Regarding Racism: a virtual roundtable

REGARDING RACISM – a virtual roundtable

Mohamed Imran Mohamed Taib, Lai Ah-Eng, Nazry Bahrawi, Anju Mary Paul and Jerrine Tan in conversation with Kenneth Paul Tan

Wednesday, 16 June 2021, 8pm Singapore time (GMT +8), via Zoom

Race, a permanent feature of Singapore’s social relations, has stepped out from the shadows, demanding the nation’s attention. A string of social media videos exposing people’s intolerance and hate has sparked widespread revulsion. But there is much less agreement about what these incidents mean. Can they be dismissed as extreme outliers or are they representative of wider rifts? Does the problem start and end with errant individuals, or is it time to refine Singapore’s approaches to ethnic identity? Do they reveal the need for more open conversations — or that the less said, the better? This roundtable gathers scholars of anthropology, sociology, politics and literature for a multidisciplinary conversation about how concerned citizens might think about race and respond to racism.


Kenneth Paul Tan (roundtable chair) is a Professor at Hong Kong Baptist University. His most recent books include Singapore: Identity, Brand, Power (Cambridge University Press, 2018) and Governing Global-City Singapore (Routledge, 2017). He chairs the Board of Directors of The Necessary Stage and was founding chair of the Asian Film Archive’s Board of Directors.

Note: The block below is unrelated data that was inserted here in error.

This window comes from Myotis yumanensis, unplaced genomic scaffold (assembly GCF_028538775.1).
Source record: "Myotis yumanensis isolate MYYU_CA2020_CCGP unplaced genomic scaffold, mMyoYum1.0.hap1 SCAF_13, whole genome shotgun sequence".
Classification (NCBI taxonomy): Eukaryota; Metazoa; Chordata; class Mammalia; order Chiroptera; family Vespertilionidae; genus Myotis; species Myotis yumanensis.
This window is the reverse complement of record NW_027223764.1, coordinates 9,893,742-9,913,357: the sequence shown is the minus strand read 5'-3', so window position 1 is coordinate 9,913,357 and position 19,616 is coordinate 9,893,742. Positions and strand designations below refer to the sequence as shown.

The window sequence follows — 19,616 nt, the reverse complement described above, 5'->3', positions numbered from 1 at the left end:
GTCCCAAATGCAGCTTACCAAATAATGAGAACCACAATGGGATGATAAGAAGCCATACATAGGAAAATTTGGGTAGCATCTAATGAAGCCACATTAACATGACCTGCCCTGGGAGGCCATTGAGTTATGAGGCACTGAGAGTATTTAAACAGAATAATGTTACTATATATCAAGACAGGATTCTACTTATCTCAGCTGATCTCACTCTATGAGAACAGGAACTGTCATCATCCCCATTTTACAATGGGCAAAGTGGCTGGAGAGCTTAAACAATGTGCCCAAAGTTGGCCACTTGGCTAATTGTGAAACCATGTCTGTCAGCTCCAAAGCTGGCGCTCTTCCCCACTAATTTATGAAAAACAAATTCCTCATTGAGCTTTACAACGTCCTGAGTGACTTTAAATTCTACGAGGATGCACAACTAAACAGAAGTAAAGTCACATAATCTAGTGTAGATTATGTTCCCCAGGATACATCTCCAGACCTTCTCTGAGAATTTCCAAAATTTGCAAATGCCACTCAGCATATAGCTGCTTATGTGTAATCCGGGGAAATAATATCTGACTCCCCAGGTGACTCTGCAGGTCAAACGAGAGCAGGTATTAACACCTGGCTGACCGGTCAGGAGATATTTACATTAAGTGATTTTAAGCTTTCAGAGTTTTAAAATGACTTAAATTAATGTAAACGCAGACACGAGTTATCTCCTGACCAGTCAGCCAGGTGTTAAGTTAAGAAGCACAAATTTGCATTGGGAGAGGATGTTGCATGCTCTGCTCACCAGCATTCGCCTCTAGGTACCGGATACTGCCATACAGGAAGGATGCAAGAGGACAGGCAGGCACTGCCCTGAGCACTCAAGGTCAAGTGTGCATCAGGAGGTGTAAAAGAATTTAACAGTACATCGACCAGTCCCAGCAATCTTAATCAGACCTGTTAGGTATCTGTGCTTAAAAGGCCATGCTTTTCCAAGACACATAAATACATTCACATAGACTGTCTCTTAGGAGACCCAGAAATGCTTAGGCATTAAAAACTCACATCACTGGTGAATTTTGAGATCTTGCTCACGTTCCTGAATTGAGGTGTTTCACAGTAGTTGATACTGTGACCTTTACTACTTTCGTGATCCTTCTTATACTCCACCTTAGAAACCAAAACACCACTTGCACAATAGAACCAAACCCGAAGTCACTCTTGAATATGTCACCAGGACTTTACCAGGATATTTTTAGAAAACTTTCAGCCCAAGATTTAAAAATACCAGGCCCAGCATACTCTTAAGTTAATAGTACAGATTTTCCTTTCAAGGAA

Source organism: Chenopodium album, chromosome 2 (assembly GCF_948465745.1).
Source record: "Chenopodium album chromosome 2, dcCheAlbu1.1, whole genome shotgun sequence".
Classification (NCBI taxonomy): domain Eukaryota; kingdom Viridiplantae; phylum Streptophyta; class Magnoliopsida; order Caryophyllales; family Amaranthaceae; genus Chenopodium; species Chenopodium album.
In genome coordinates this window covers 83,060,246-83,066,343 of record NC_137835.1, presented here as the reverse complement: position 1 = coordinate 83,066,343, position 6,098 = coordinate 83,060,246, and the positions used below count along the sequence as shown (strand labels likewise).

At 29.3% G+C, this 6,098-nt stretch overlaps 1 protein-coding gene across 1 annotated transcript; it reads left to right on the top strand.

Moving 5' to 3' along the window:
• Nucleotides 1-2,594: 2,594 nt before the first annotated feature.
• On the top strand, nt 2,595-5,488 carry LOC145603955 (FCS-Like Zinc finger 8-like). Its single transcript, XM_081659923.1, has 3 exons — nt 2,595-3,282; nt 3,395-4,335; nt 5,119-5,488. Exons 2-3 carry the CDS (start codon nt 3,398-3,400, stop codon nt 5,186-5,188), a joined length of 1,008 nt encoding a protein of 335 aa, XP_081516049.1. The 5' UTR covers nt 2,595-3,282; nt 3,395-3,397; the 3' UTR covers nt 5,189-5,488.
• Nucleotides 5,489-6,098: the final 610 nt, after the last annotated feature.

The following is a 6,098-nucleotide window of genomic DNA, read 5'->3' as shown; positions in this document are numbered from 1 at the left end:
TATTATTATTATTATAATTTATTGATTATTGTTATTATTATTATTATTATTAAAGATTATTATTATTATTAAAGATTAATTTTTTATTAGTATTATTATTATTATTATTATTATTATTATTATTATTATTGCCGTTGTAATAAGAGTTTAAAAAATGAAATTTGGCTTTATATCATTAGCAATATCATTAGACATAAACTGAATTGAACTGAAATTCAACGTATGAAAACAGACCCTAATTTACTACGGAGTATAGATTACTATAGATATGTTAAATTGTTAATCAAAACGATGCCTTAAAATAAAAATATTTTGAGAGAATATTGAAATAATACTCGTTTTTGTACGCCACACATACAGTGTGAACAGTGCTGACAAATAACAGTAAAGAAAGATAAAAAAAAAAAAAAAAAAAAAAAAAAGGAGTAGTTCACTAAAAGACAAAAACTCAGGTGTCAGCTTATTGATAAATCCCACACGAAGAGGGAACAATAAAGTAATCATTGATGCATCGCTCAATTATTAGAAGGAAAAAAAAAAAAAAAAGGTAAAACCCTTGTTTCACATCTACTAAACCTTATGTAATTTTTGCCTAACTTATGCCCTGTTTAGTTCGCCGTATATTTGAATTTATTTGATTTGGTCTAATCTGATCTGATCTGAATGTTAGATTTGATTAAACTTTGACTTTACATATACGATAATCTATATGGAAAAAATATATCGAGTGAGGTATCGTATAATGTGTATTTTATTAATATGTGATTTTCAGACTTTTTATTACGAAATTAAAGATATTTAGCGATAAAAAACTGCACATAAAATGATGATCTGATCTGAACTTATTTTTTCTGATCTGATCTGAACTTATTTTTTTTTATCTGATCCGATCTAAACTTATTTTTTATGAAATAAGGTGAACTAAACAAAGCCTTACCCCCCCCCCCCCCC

Anju Mary Paul is an Associate Professor of Sociology and Public Policy at Yale-NUS College. She is an international migration scholar, studying emergent migrations to, from and within Asia. She is especially interested in how gender, race, as well as class intersect at the migration moment and the post-migration experience.
Jerrine Tan received her BA in Economics and English from UC Berkeley and her MA and PhD in English from Brown University. She teaches Global Anglophone Literature. Her essays have been published or are forthcoming in Modern Fiction Studies and The Cambridge Companion to Kazuo Ishiguro. She also writes regularly for popular platforms such as WIREDLit Hub, Contemporaries at Post45, and Asian American Writers’ Workshop.
Nazry Bahrawi is senior lecturer of comparative and world literature at Singapore University of Technology and Design. His research explores Malay-Indonesian textual and non-material cultures in maritime Southeast Asia in light of race and ethnicity, poetics and literary theory as well as translation and adaptation studies.
Lai Ah-Eng is currently Adjunct Senior Fellow at the University Scholars Programme, National University of Singapore where she teaches two modules: “Multiculturalism and Its Contested Meanings” and “Religious Issues in the Contemporary World”.  She has published various books, chapters and articles on ethnicity, religion, multiculturalism and heritage.
Mohamed Imran Mohamed Taib is founding Board member of Centre for Interfaith Understanding (CIFU), and director of intercultural consultancy, Budhi Pte Ltd. He is co-editor of Budi Kritik (2019), an anthology of essays on issues concerning Malay society in Singapore and the region. He writes and researches on issues of religion and society, multiculturalism and interfaith relations.